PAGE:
Venus on verge of mak­ing his­tory

37-year-old can be­come old­est woman to win a Grand Slam ti­tle

The Hamilton Spectator - - SPORTS - CHUCK CULPEPPER

De­fy­ing long-held sports logic about the ag­ing process that al­legedly be­sets all ath­letes, Venus Wil­liams went bar­relling into a Wim­ble­don fi­nal at age 37 on Thurs­day, while sub­ject­ing a Cen­tre Court au­di­ence of 15,000 to ma­jor­ity dis­ap­point­ment.

She beat Jo­hanna Konta, the 26-year-old, Aus­tralian-born, nat­u­ral­ized Bri­ton ranked No. 6 in the world, by 6-4, 6-2, and by demon­strat­ing both el­e­gant ground­strokes and su­pe­rior moxie and sea­son­ing dur­ing the lit­tle turns that turned the match. With that, Wil­liams found an­other fresh crest of her pro­tracted ca­reer, as well as her ninth Wim­ble­don fi­nal, her first in eight years and, re­mark­ably, sec­ond Grand Slam fi­nal of this sea­son.

Satur­day, Wil­liams will at­tempt to be­come the old­est woman to win a Grand Slam tour­na­ment since pro­fes­sion­als were first al­lowed to play them in 1968, break­ing the mark set by her younger sis­ter Ser­ena at the Aus­tralian Open in Jan­uary.

In the three of her first eight Wim­ble­don fi­nals which Wil­liams did not win, the con­queror was al­ways Ser­ena Wil­liams, whose vic­tory over Venus Wil­liams at the Aus­tralian Open brought a 23rd Grand Slam ti­tle. But with Ser­ena ab­sent dur­ing her preg­nancy, this time Venus, ranked No. 11, will see the player of­ten deemed the most for­mi­da­ble dur­ing this par­tic­u­lar tour­na­ment, Gar­bine Mugu­ruza, ranked No. 15.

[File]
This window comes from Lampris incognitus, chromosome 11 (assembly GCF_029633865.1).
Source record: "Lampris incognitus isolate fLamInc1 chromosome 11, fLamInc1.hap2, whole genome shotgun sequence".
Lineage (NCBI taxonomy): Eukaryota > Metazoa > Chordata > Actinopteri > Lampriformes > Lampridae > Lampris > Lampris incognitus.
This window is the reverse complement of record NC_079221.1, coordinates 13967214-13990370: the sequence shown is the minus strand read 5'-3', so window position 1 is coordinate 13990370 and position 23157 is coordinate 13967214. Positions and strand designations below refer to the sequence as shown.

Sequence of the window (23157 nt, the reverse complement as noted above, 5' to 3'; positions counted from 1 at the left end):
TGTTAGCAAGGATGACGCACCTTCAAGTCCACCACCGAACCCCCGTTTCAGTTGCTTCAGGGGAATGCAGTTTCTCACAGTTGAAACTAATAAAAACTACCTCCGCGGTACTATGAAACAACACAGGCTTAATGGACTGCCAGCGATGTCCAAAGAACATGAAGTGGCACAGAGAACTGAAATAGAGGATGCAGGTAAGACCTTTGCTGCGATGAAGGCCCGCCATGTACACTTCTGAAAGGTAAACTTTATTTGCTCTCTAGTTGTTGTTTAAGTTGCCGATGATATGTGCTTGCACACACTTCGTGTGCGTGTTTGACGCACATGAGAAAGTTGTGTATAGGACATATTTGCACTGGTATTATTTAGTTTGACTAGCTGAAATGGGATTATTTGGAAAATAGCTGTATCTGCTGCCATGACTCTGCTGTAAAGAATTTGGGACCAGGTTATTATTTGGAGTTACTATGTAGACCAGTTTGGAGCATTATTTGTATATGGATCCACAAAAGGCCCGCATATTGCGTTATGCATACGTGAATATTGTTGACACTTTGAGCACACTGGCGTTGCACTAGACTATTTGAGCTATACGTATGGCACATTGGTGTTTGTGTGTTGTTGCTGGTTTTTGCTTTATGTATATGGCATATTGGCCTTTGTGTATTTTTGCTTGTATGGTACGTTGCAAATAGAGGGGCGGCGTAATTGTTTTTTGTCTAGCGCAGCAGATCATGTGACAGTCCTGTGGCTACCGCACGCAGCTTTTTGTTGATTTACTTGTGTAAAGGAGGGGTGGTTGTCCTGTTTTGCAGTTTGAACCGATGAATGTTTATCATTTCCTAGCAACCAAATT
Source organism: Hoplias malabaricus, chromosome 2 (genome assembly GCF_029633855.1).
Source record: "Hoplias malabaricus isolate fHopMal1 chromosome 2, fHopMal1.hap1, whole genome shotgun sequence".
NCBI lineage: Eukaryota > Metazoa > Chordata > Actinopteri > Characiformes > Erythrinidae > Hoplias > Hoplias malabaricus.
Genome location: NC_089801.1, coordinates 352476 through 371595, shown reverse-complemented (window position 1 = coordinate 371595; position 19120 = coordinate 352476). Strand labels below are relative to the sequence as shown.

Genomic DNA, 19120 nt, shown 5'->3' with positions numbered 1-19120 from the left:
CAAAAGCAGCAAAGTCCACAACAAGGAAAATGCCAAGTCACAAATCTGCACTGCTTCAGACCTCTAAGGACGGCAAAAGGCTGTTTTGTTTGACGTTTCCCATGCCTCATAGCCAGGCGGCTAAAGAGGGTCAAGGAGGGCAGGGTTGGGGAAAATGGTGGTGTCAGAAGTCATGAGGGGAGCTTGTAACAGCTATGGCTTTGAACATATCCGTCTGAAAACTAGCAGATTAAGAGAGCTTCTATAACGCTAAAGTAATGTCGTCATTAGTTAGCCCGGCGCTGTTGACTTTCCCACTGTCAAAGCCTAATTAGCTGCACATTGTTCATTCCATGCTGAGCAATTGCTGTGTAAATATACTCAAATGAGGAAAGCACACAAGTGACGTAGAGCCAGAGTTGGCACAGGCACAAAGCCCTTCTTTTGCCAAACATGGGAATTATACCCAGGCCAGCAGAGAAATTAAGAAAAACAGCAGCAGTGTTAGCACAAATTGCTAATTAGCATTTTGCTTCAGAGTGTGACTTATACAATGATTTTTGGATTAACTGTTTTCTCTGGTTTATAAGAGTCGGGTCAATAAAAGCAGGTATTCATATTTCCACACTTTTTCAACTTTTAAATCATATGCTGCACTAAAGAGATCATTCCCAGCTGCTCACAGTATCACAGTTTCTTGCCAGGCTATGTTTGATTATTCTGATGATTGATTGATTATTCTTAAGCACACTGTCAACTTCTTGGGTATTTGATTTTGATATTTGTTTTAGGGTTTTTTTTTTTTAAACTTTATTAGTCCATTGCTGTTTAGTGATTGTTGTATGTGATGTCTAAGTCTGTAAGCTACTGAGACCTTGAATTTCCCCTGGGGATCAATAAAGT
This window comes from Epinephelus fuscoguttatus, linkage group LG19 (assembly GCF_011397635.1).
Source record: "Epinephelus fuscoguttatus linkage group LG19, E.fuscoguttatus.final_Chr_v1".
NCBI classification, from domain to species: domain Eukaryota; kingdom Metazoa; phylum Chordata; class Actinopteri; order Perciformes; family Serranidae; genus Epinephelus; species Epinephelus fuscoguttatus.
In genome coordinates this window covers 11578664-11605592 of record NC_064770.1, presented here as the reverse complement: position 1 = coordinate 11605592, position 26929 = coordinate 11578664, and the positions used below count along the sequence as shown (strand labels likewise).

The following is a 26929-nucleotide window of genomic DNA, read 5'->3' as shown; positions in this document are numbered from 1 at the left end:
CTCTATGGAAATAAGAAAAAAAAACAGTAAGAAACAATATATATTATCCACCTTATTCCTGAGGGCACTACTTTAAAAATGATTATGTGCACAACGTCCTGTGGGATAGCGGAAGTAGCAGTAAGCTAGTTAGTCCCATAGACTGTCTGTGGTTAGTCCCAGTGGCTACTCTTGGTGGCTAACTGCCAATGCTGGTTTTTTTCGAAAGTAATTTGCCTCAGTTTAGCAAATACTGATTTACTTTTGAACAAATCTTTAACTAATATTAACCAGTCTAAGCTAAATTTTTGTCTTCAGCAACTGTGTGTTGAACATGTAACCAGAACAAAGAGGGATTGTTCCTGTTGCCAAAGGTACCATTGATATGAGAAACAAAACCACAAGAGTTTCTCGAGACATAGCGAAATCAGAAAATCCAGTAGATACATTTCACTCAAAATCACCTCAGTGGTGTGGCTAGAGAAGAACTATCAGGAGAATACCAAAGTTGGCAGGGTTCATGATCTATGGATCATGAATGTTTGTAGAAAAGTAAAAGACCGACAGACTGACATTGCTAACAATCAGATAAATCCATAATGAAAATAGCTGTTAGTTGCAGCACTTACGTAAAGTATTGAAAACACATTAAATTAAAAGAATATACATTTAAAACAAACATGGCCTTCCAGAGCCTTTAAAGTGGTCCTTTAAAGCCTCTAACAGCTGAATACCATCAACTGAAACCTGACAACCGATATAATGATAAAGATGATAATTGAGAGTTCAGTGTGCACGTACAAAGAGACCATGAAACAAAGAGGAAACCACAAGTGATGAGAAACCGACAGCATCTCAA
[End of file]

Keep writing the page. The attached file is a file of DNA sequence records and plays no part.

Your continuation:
The Span­ish-Venezue­lan star, who elim­i­nated No. 1 An­gelique Ker­ber along the way, tore through Mag­dalena Ry­barikova of Slo­vakia, 6-1,

6-1, in Thurs­day’s open­ing semi­fi­nal, in 64 min­utes.

Konta, the first Bri­tish fe­male semi­fi­nal­ist since Vir­ginia Wade in 1978, did not quite find the level that pushed her through a se­quence of lengthy matches here, in­clud­ing a three-set quar­ter-fi­nal squeak past No. 2-ranked Si­mona Halep. More of­ten, she couldn’t avoid let­ting Wil­liams dic­tate pres­sure. When she lost her serve at 1-2 in the sec­ond set on a fore­hand driven low into the net, the crowd let out an­other in its series of groans.

That crowd also showed am­ple ap­pre­ci­a­tion for Wil­liams, a main­stay here since 1997, and it seemed to com­pre­hend that Konta would not ever break Wil­liams’s serve, which she did not.

She al­most did, at a cru­cial stage at 4-4 in the first set when Wil­liams had to dig out of a 15-40 in­con­ve­nience. She did it with a sparkling spray of points, in­clud­ing a back­hand drilled in the corner be­hind Konta, a ser­vice win­ner that bot­tled up the Bri­ton, and a tremen­dous point on which Wil­liams slammed balls to and fro from the base­line un­til she rock­eted a pulled fore­hand win­ner up the line.

Hav­ing weath­ered that, she fol­lowed with a break for the 6-4 first set, as the de­cided ag­gres­sor in a game she won at 15. The two had a fierce, seven-shot ex­change on the fi­nal point of that, un­til Konta’s last gasp went into the corner, where it al­most hit both lines there but landed just be­yond the base­line.

From there, Konta saw only up­hill.

ALAS­TAIR GRANT, THE AS­SO­CI­ATED PRESS

Venus Wil­liams cel­e­brates her semi­fi­nal win over Jo­hanna Konta at Wim­ble­don on Thurs­day.

Newspapers in English

Newspapers from Canada

© PressReader. All rights reserved.